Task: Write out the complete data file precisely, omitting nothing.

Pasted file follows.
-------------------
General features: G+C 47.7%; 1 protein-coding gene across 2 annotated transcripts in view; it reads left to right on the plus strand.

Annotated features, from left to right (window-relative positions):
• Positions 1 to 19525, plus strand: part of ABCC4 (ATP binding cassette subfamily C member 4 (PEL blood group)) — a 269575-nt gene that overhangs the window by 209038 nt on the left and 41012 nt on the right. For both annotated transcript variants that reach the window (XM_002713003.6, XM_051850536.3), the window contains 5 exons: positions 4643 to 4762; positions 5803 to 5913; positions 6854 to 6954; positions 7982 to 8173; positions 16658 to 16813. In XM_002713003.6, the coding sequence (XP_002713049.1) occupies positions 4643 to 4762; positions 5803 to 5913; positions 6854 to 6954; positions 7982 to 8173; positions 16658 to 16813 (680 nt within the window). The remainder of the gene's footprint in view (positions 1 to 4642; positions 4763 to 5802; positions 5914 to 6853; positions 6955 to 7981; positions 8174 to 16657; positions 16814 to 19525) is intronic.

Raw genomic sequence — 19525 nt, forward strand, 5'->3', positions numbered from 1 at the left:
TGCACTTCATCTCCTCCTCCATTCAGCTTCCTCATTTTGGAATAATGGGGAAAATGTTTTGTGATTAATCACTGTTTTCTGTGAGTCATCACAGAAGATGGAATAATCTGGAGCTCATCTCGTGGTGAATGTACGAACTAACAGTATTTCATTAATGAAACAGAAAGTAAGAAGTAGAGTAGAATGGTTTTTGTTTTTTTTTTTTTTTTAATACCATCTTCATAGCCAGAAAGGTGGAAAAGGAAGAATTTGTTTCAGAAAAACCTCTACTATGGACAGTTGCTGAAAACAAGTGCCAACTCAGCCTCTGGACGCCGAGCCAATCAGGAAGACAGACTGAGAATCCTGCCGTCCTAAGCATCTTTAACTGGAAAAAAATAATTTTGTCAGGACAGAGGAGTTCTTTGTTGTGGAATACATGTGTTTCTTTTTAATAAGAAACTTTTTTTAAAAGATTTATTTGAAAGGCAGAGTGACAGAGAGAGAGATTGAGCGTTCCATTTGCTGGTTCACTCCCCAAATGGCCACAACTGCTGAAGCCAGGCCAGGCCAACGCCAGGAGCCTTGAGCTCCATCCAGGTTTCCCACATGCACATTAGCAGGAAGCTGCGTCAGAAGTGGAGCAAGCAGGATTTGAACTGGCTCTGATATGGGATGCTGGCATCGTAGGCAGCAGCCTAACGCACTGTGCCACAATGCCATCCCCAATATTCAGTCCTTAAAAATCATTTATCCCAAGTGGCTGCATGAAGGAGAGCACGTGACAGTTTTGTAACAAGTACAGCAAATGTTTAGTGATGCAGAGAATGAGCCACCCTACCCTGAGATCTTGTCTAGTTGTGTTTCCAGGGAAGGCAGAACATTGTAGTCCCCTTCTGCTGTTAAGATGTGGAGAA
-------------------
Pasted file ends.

General features: G+C 47.7%; 1 protein-coding gene across 2 annotated transcripts in view; it reads left to right on the plus strand.

Annotated features, from left to right (window-relative positions):
• Positions 1 to 19525, plus strand: part of ABCC4 (ATP binding cassette subfamily C member 4 (PEL blood group)) — a 269575-nt gene that overhangs the window by 209038 nt on the left and 41012 nt on the right. For both annotated transcript variants that reach the window (XM_002713003.6, XM_051850536.3), the window contains 5 exons: positions 4643 to 4762; positions 5803 to 5913; positions 6854 to 6954; positions 7982 to 8173; positions 16658 to 16813. In XM_002713003.6, the coding sequence (XP_002713049.1) occupies positions 4643 to 4762; positions 5803 to 5913; positions 6854 to 6954; positions 7982 to 8173; positions 16658 to 16813 (680 nt within the window). The remainder of the gene's footprint in view (positions 1 to 4642; positions 4763 to 5802; positions 5914 to 6853; positions 6955 to 7981; positions 8174 to 16657; positions 16814 to 19525) is intronic.

Raw genomic sequence — 19525 nt, forward strand, 5'->3', positions numbered from 1 at the left:
TGCACTTCATCTCCTCCTCCATTCAGCTTCCTCATTTTGGAATAATGGGGAAAATGTTTTGTGATTAATCACTGTTTTCTGTGAGTCATCACAGAAGATGGAATAATCTGGAGCTCATCTCGTGGTGAATGTACGAACTAACAGTATTTCATTAATGAAACAGAAAGTAAGAAGTAGAGTAGAATGGTTTTTGTTTTTTTTTTTTTTTTAATACCATCTTCATAGCCAGAAAGGTGGAAAAGGAAGAATTTGTTTCAGAAAAACCTCTACTATGGACAGTTGCTGAAAACAAGTGCCAACTCAGCCTCTGGACGCCGAGCCAATCAGGAAGACAGACTGAGAATCCTGCCGTCCTAAGCATCTTTAACTGGAAAAAAATAATTTTGTCAGGACAGAGGAGTTCTTTGTTGTGGAATACATGTGTTTCTTTTTAATAAGAAACTTTTTTTAAAAGATTTATTTGAAAGGCAGAGTGACAGAGAGAGAGATTGAGCGTTCCATTTGCTGGTTCACTCCCCAAATGGCCACAACTGCTGAAGCCAGGCCAGGCCAACGCCAGGAGCCTTGAGCTCCATCCAGGTTTCCCACATGCACATTAGCAGGAAGCTGCGTCAGAAGTGGAGCAAGCAGGATTTGAACTGGCTCTGATATGGGATGCTGGCATCGTAGGCAGCAGCCTAACGCACTGTGCCACAATGCCATCCCCAATATTCAGTCCTTAAAAATCATTTATCCCAAGTGGCTGCATGAAGGAGAGCACGTGACAGTTTTGTAACAAGTACAGCAAATGTTTAGTGATGCAGAGAATGAGCCACCCTACCCTGAGATCTTGTCTAGTTGTGTTTCCAGGGAAGGCAGAACATTGTAGTCCCCTTCTGCTGTTAAGATGTGGAGAA